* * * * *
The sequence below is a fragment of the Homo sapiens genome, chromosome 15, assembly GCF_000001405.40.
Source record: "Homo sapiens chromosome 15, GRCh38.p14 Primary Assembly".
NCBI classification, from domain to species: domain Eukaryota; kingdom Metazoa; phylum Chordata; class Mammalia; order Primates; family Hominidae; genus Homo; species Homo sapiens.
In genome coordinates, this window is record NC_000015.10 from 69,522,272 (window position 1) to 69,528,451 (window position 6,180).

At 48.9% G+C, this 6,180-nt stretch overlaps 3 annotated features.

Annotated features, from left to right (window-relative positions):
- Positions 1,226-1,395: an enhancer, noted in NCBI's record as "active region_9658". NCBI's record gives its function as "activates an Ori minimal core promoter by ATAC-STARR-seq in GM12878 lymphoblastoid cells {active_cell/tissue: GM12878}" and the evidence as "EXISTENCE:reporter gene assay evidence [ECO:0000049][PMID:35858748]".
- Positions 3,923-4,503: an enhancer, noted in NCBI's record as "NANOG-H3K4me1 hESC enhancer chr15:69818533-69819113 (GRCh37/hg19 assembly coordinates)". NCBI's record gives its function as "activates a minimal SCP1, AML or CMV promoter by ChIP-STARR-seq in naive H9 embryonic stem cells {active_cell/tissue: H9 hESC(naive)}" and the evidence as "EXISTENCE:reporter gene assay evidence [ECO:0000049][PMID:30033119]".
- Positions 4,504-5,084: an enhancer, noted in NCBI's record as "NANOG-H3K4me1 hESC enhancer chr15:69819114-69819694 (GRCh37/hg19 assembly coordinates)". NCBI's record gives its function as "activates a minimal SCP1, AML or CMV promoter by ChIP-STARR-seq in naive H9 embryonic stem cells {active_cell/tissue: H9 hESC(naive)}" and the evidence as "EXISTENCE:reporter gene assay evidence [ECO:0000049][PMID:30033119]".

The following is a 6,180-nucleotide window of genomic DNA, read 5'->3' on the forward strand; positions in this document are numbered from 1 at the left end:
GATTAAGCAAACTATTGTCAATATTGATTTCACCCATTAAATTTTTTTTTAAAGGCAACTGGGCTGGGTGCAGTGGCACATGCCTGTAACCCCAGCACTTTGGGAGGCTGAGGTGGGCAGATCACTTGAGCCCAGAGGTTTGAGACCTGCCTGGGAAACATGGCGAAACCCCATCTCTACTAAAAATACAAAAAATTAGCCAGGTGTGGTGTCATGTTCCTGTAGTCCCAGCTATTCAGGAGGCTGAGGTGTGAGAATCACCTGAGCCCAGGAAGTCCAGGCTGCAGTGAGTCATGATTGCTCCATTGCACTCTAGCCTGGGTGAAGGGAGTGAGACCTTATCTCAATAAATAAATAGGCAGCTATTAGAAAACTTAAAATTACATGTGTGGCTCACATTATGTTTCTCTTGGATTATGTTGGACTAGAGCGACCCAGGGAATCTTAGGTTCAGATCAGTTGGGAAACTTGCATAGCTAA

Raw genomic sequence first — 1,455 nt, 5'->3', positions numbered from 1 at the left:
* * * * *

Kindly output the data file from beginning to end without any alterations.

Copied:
The sequence below is a fragment of the Homo sapiens genome, chromosome 15, assembly GCF_000001405.40.
Source record: "Homo sapiens chromosome 15, GRCh38.p14 Primary Assembly".
NCBI classification, from domain to species: domain Eukaryota; kingdom Metazoa; phylum Chordata; class Mammalia; order Primates; family Hominidae; genus Homo; species Homo sapiens.
In genome coordinates, this window is record NC_000015.10 from 69,522,272 (window position 1) to 69,528,451 (window position 6,180).

At 48.9% G+C, this 6,180-nt stretch overlaps 3 annotated features.

Annotated features, from left to right (window-relative positions):
- Positions 1,226-1,395: an enhancer, noted in NCBI's record as "active region_9658". NCBI's record gives its function as "activates an Ori minimal core promoter by ATAC-STARR-seq in GM12878 lymphoblastoid cells {active_cell/tissue: GM12878}" and the evidence as "EXISTENCE:reporter gene assay evidence [ECO:0000049][PMID:35858748]".
- Positions 3,923-4,503: an enhancer, noted in NCBI's record as "NANOG-H3K4me1 hESC enhancer chr15:69818533-69819113 (GRCh37/hg19 assembly coordinates)". NCBI's record gives its function as "activates a minimal SCP1, AML or CMV promoter by ChIP-STARR-seq in naive H9 embryonic stem cells {active_cell/tissue: H9 hESC(naive)}" and the evidence as "EXISTENCE:reporter gene assay evidence [ECO:0000049][PMID:30033119]".
- Positions 4,504-5,084: an enhancer, noted in NCBI's record as "NANOG-H3K4me1 hESC enhancer chr15:69819114-69819694 (GRCh37/hg19 assembly coordinates)". NCBI's record gives its function as "activates a minimal SCP1, AML or CMV promoter by ChIP-STARR-seq in naive H9 embryonic stem cells {active_cell/tissue: H9 hESC(naive)}" and the evidence as "EXISTENCE:reporter gene assay evidence [ECO:0000049][PMID:30033119]".

The following is a 6,180-nucleotide window of genomic DNA, read 5'->3' on the forward strand; positions in this document are numbered from 1 at the left end:
GATTAAGCAAACTATTGTCAATATTGATTTCACCCATTAAATTTTTTTTTAAAGGCAACTGGGCTGGGTGCAGTGGCACATGCCTGTAACCCCAGCACTTTGGGAGGCTGAGGTGGGCAGATCACTTGAGCCCAGAGGTTTGAGACCTGCCTGGGAAACATGGCGAAACCCCATCTCTACTAAAAATACAAAAAATTAGCCAGGTGTGGTGTCATGTTCCTGTAGTCCCAGCTATTCAGGAGGCTGAGGTGTGAGAATCACCTGAGCCCAGGAAGTCCAGGCTGCAGTGAGTCATGATTGCTCCATTGCACTCTAGCCTGGGTGAAGGGAGTGAGACCTTATCTCAATAAATAAATAGGCAGCTATTAGAAAACTTAAAATTACATGTGTGGCTCACATTATGTTTCTCTTGGATTATGTTGGACTAGAGCGACCCAGGGAATCTTAGGTTCAGATCAGTTGGGAAACTTGCATAGCTAA

Raw genomic sequence first — 1,455 nt, 5'->3', positions numbered from 1 at the left: